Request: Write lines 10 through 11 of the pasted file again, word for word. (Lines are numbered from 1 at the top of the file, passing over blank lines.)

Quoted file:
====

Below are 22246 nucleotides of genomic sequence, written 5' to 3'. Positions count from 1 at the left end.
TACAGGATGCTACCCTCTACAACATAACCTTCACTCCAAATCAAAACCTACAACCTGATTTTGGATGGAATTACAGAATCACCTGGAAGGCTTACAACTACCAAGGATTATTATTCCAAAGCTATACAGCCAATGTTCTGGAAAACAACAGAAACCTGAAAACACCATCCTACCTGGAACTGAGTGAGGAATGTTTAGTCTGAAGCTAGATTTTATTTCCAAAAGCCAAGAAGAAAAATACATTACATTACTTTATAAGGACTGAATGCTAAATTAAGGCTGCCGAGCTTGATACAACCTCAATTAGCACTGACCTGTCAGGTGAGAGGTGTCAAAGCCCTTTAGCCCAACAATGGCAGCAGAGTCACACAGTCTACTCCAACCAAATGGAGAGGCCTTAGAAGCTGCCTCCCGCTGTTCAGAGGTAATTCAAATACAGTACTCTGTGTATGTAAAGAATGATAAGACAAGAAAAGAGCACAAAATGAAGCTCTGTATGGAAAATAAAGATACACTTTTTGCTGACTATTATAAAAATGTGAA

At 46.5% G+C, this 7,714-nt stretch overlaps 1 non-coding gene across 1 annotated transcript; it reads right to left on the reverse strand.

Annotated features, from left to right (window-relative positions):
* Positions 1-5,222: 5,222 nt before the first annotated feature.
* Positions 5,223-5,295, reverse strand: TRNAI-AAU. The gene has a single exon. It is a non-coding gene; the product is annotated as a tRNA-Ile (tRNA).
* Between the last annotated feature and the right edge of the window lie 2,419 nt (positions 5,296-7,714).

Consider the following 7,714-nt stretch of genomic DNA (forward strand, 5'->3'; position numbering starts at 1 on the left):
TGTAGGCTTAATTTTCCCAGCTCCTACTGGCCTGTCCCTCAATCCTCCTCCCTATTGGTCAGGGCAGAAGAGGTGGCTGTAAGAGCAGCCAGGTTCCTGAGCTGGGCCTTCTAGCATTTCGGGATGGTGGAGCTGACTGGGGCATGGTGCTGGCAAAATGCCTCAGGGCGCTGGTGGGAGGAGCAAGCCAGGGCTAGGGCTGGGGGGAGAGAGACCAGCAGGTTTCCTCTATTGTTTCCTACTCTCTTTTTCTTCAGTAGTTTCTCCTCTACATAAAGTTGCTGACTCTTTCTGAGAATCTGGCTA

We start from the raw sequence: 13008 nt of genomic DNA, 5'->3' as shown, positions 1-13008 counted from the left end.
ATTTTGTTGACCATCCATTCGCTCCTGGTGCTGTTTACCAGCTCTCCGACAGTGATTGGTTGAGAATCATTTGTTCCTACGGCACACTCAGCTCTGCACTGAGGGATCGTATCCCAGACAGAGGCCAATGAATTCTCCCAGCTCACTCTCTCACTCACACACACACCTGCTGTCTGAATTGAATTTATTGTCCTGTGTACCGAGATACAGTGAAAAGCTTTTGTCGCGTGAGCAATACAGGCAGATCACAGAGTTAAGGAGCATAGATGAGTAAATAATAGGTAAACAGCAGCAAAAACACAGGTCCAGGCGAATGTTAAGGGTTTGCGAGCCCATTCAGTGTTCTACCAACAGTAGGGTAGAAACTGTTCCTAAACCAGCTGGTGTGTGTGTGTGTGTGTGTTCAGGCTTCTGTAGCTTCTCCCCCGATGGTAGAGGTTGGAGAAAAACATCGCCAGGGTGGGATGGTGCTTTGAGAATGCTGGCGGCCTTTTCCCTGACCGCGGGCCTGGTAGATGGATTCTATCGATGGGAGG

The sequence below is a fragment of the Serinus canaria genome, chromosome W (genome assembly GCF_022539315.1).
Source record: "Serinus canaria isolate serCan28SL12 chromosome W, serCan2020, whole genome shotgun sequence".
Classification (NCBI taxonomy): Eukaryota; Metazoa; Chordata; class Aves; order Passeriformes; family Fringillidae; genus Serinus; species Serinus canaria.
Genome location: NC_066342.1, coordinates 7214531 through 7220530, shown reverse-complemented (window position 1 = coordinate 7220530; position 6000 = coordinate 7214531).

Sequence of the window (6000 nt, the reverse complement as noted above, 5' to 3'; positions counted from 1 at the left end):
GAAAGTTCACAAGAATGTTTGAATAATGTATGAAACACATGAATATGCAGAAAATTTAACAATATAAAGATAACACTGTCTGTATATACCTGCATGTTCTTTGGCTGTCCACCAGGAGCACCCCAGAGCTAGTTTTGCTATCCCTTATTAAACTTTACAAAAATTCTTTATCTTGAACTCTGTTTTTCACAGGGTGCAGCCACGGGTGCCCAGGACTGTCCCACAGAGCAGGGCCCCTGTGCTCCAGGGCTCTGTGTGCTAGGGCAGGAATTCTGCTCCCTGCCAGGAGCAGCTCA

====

We start from the raw sequence: 13008 nt of genomic DNA, 5'->3' as shown, positions 1-13008 counted from the left end.
ATTTTGTTGACCATCCATTCGCTCCTGGTGCTGTTTACCAGCTCTCCGACAGTGATTGGTTGAGAATCATTTGTTCCTACGGCACACTCAGCTCTGCACTGAGGGATCGTATCCCAGACAGAGGCCAATGAATTCTCCCAGCTCACTCTCTCACTCACACACACACCTGCTGTCTGAATTGAATTTATTGTCCTGTGTACCGAGATACAGTGAAAAGCTTTTGTCGCGTGAGCAATACAGGCAGATCACAGAGTTAAGGAGCATAGATGAGTAAATAATAGGTAAACAGCAGCAAAAACACAGGTCCAGGCGAATGTTAAGGGTTTGCGAGCCCATTCAGTGTTCTACCAACAGTAGGGTAGAAACTGTTCCTAAACCAGCTGGTGTGTGTGTGTGTGTGTGTTCAGGCTTCTGTAGCTTCTCCCCCGATGGTAGAGGTTGGAGAAAAACATCGCCAGGGTGGGATGGTGCTTTGAGAATGCTGGCGGCCTTTTCCCTGACCGCGGGCCTGGTAGATGGATTCTATCGATGGGAGG